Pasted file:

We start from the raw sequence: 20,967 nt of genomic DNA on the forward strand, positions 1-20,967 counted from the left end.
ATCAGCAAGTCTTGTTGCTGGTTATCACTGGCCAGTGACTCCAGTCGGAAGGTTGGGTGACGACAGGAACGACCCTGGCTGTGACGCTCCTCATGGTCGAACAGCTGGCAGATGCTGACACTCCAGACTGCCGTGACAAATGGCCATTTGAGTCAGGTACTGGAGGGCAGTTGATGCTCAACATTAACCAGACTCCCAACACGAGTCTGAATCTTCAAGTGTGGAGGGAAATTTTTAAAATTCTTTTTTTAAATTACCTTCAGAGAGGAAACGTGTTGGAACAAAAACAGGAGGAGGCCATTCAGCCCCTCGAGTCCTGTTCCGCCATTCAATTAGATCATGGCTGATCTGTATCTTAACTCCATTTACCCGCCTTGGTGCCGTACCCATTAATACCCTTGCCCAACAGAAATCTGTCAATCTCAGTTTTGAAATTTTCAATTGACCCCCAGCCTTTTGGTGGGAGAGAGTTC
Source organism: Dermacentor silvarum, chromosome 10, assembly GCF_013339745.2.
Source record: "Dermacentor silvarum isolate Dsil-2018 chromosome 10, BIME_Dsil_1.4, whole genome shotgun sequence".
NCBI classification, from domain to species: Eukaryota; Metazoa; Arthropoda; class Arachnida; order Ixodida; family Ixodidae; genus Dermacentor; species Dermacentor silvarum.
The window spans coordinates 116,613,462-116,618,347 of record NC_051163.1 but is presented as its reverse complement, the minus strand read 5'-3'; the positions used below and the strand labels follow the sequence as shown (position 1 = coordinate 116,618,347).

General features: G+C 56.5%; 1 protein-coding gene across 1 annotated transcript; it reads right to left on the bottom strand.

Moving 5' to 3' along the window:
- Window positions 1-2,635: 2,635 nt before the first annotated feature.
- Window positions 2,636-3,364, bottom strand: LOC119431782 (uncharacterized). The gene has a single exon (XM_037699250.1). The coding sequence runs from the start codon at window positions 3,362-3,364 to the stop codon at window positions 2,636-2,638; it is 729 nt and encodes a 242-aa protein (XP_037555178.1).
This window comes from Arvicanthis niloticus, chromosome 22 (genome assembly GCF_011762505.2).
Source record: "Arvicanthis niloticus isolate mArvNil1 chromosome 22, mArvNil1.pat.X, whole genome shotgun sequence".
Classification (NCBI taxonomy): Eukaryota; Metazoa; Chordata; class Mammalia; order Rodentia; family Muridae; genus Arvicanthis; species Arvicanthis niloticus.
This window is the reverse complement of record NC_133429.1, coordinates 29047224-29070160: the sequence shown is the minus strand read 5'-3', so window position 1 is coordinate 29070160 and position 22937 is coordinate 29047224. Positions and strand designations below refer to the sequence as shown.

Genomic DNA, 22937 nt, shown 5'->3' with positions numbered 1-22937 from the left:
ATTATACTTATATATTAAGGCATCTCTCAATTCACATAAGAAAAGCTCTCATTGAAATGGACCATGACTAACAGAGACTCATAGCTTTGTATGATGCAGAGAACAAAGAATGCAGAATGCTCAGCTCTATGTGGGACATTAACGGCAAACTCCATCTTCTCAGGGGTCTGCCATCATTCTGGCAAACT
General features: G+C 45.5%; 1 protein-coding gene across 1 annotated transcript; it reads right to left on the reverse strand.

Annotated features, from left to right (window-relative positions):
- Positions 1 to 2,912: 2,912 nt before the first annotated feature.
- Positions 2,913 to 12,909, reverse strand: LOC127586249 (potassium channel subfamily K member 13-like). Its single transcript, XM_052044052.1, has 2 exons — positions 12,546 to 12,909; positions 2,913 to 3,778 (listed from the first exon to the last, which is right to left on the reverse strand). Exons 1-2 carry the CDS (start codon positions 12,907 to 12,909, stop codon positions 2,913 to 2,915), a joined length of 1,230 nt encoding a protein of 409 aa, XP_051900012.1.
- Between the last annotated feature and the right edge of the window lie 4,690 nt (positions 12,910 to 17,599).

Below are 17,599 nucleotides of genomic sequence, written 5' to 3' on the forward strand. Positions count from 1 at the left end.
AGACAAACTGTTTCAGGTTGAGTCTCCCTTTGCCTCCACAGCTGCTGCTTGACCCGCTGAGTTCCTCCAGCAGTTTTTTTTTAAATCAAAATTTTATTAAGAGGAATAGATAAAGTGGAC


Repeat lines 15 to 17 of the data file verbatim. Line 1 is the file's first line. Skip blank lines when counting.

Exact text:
Genomic DNA, 22937 nt, shown 5'->3' with positions numbered 1-22937 from the left:
ATTATACTTATATATTAAGGCATCTCTCAATTCACATAAGAAAAGCTCTCATTGAAATGGACCATGACTAACAGAGACTCATAGCTTTGTATGATGCAGAGAACAAAGAATGCAGAATGCTCAGCTCTATGTGGGACATTAACGGCAAACTCCATCTTCTCAGGGGTCTGCCATCATTCTGGCAAACT
General features: G+C 45.5%; 1 protein-coding gene across 1 annotated transcript; it reads right to left on the reverse strand.